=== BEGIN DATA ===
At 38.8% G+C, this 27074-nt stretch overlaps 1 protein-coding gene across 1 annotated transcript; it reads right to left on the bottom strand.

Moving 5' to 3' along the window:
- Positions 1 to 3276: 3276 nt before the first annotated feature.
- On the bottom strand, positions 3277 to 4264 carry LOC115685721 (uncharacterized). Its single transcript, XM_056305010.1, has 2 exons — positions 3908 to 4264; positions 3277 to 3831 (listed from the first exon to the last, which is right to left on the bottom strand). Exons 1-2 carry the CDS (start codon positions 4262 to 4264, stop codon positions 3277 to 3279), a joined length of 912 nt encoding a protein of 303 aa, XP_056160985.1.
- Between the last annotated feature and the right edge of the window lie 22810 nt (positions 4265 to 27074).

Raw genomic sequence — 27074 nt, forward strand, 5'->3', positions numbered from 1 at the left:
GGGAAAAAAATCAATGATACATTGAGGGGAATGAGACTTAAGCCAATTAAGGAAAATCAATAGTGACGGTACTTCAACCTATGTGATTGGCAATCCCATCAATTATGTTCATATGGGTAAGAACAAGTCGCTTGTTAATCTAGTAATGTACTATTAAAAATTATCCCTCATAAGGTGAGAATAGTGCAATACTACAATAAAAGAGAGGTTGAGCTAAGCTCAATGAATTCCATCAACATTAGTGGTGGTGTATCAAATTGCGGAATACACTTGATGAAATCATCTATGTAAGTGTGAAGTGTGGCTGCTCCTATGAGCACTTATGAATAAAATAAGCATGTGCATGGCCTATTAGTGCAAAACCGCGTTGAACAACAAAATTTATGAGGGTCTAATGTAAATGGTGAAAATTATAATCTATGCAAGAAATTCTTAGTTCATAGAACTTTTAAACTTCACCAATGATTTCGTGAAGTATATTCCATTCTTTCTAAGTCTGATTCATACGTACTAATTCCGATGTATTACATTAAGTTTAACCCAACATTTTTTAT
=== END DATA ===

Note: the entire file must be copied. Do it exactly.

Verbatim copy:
At 38.8% G+C, this 27074-nt stretch overlaps 1 protein-coding gene across 1 annotated transcript; it reads right to left on the bottom strand.

Moving 5' to 3' along the window:
- Positions 1 to 3276: 3276 nt before the first annotated feature.
- On the bottom strand, positions 3277 to 4264 carry LOC115685721 (uncharacterized). Its single transcript, XM_056305010.1, has 2 exons — positions 3908 to 4264; positions 3277 to 3831 (listed from the first exon to the last, which is right to left on the bottom strand). Exons 1-2 carry the CDS (start codon positions 4262 to 4264, stop codon positions 3277 to 3279), a joined length of 912 nt encoding a protein of 303 aa, XP_056160985.1.
- Between the last annotated feature and the right edge of the window lie 22810 nt (positions 4265 to 27074).

Raw genomic sequence — 27074 nt, forward strand, 5'->3', positions numbered from 1 at the left:
GGGAAAAAAATCAATGATACATTGAGGGGAATGAGACTTAAGCCAATTAAGGAAAATCAATAGTGACGGTACTTCAACCTATGTGATTGGCAATCCCATCAATTATGTTCATATGGGTAAGAACAAGTCGCTTGTTAATCTAGTAATGTACTATTAAAAATTATCCCTCATAAGGTGAGAATAGTGCAATACTACAATAAAAGAGAGGTTGAGCTAAGCTCAATGAATTCCATCAACATTAGTGGTGGTGTATCAAATTGCGGAATACACTTGATGAAATCATCTATGTAAGTGTGAAGTGTGGCTGCTCCTATGAGCACTTATGAATAAAATAAGCATGTGCATGGCCTATTAGTGCAAAACCGCGTTGAACAACAAAATTTATGAGGGTCTAATGTAAATGGTGAAAATTATAATCTATGCAAGAAATTCTTAGTTCATAGAACTTTTAAACTTCACCAATGATTTCGTGAAGTATATTCCATTCTTTCTAAGTCTGATTCATACGTACTAATTCCGATGTATTACATTAAGTTTAACCCAACATTTTTTAT